webofevil: (all hail)
A gentleman who lives in this house, on the same floor as I, used to put dead mice under the door of my room. Then the young lady who lived on the floor below me acquired a cat with the result that my tormentor ran out of ammunition. Now the woman and her pet have moved and the rodents have returned. This may mean that my journal will become even emptier than it habitually is. I may find myself living under 'mouse arrest'.

Quentin Crisp, Resident Alien
webofevil: (Default)

Further to this mouse-dispatching tip: Be sure not to tie the binbag before dropping the heavy object on it. I thought this might save a little time and minimize even further the possibility of gore and general unpleasantness.

On this occasion the Angel of Death was a whopping great Salvador Dali collection in hardback, even heavier than the Quran. Salvo stared up at me haughtily as the book fell from my hands and landed on the binbag, which promptly split open with an impressive bang. I watched aghast as the smaller plastic bag containing my latest victim shot across the room. I'm hoping the shock of the noise and his impromptu land-speed record attempt were enough to give him a heart attack on the spot.

I'm beginning to think it would be less distressing all round not to kill them at all, but maybe instead—as someone once drunkenly suggested—I could keep them all alive and feed them, and use them as chess pieces.
webofevil: (Default)
A friend has drawn my attention to the following example of blatant propaganda:


by Rose Fyleman

I think mice
Are rather nice

Their tails are long,
Their faces small,
They haven't any
Chins at all.

Their ears are pink
Their teeth are white,
They run about
The house at night.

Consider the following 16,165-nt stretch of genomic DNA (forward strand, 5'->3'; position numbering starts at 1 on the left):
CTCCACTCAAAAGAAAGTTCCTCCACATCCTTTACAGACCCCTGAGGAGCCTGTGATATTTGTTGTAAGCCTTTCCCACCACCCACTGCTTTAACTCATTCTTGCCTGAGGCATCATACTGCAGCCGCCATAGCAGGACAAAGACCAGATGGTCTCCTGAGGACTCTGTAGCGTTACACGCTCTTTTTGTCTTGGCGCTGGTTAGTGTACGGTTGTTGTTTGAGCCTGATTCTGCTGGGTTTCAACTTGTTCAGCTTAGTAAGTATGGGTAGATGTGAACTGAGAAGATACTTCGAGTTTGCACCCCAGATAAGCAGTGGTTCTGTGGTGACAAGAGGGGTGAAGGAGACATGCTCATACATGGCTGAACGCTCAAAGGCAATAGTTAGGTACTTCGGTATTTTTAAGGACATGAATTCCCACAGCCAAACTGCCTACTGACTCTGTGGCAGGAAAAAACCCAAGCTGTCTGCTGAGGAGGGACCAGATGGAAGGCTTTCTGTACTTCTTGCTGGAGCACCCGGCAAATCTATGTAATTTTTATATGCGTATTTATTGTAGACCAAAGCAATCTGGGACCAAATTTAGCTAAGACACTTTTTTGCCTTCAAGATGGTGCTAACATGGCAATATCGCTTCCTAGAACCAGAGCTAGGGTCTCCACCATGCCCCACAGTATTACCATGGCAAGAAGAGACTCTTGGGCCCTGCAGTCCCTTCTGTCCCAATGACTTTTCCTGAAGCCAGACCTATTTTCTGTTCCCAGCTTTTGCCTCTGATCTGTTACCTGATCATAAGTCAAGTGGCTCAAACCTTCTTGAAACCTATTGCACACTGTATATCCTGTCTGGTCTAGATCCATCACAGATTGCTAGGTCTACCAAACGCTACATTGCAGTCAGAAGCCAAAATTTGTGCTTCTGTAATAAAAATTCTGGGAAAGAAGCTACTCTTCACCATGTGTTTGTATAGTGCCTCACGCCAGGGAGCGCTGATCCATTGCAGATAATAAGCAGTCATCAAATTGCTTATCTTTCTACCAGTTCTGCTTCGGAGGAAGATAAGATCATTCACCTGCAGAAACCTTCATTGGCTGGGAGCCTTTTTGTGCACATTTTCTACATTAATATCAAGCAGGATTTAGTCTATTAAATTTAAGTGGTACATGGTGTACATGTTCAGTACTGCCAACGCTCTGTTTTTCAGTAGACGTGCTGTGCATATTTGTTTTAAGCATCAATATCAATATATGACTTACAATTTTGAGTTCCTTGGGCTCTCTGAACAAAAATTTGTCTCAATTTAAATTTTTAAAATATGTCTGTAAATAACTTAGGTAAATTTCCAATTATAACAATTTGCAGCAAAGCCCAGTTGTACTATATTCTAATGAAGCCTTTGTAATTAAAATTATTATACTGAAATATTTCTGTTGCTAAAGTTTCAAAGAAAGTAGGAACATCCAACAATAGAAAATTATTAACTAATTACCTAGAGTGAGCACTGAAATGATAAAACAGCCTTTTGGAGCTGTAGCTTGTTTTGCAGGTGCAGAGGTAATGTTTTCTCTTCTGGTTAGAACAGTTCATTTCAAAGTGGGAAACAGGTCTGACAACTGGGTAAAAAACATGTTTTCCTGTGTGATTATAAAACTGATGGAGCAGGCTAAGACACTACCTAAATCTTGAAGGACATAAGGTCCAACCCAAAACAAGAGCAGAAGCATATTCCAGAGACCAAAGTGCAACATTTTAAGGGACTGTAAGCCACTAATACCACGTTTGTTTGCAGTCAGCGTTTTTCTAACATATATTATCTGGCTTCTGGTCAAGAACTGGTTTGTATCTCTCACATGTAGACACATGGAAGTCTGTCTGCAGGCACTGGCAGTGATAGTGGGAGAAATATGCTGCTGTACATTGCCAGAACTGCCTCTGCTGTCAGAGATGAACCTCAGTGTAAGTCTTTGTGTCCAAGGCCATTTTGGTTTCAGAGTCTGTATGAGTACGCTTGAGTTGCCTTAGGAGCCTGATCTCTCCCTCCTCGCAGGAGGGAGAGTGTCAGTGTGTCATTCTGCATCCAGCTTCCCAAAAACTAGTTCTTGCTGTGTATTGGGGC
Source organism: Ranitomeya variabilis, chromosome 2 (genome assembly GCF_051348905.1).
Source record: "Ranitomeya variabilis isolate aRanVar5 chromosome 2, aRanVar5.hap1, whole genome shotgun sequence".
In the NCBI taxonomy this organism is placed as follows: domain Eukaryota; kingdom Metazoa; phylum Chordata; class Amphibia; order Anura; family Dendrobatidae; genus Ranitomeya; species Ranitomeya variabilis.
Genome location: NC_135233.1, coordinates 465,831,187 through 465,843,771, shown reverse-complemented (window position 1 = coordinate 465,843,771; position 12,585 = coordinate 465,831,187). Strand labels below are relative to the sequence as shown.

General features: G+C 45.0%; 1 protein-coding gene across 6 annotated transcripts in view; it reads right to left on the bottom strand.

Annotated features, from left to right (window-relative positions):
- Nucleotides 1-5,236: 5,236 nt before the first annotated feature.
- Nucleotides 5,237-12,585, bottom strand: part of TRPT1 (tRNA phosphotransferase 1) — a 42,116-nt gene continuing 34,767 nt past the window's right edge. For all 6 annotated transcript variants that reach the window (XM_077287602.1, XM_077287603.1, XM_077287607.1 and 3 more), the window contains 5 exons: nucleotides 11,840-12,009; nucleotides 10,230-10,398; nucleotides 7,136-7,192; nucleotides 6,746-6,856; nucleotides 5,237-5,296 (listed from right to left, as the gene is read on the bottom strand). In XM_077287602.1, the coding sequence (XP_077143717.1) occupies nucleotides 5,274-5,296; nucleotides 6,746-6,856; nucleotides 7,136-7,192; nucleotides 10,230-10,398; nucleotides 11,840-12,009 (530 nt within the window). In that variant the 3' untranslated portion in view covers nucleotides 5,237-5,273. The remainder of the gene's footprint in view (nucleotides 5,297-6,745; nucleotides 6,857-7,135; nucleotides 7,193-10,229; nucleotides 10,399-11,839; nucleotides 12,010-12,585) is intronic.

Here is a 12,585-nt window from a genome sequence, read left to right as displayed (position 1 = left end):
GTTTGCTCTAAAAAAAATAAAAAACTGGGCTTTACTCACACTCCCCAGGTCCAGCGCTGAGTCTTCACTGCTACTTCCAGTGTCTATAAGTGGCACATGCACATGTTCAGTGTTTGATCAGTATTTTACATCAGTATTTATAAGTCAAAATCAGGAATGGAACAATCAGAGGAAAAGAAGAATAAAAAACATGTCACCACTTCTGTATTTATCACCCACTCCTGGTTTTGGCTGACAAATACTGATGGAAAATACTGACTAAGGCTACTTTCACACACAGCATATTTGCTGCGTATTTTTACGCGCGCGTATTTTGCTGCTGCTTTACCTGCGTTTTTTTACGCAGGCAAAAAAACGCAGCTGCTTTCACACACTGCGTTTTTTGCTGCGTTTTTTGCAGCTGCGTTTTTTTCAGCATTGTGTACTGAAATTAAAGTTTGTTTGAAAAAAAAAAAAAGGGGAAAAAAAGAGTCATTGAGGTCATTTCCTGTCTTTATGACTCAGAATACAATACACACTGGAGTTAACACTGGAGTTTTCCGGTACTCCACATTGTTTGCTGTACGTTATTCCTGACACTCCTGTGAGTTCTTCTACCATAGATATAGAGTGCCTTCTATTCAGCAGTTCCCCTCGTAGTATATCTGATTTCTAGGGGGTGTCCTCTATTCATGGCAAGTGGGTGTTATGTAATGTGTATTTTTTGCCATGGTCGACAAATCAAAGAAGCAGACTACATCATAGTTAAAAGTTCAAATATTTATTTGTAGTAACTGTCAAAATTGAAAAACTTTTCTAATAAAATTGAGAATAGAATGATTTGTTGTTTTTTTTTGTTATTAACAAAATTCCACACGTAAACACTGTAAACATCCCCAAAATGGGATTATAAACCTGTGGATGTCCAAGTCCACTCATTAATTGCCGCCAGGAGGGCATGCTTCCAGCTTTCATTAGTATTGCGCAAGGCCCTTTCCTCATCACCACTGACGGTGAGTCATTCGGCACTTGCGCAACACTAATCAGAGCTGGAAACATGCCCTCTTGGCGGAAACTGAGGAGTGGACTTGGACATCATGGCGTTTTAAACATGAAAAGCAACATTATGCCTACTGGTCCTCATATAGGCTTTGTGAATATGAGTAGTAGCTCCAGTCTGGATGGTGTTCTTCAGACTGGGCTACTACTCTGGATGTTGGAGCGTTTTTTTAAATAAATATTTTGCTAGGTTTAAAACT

They nibble things
They shouldn't touch
And no one seems
to like them much.

But I think mice
Are Nice.

© The estate of Rose Fyleman

Of Mice And Me

by The Web of Evil

So I'm supposed
To change my mind
Because their jaws
Are well-defined?

I don't trust Rose's
Judgement here.
She's dazzled by
A nice pink ear

But as a basis
For deciding
Whether they
Should be abiding

In my walls,
It's not enough.
I must be made
Of sterner stuff.

And as for their
Nocturnal sprints
Around my house -
They make me wince.

I'm growing
Ever wearier
Of this daft bint's

She's clearly
Never had to claw
Their tiny shit
Up off the floor

Nor woken up to
Scratch an itch and
Heard one squeaking
In her kitchen

Or found books
Its hungry sibling
Has been studiously

I am going to
Make a stand
Before my mice
Get out of hand;

Their sheer verminous
Leaves no room for

So I've hatched
A fiendish plan
To off them
Any way I can:

It can't be news
To all you boys and
Girls that I've been
Using poison.

Trapping them
Is also good
For if it all
Goes as it should,

With all the adults
Caught in traps,
Their infrastructure
Will collapse.

Then hopefully
They'll up and quit
And that'll be
The end of it.

So no amount
Of poetry
Will make a convert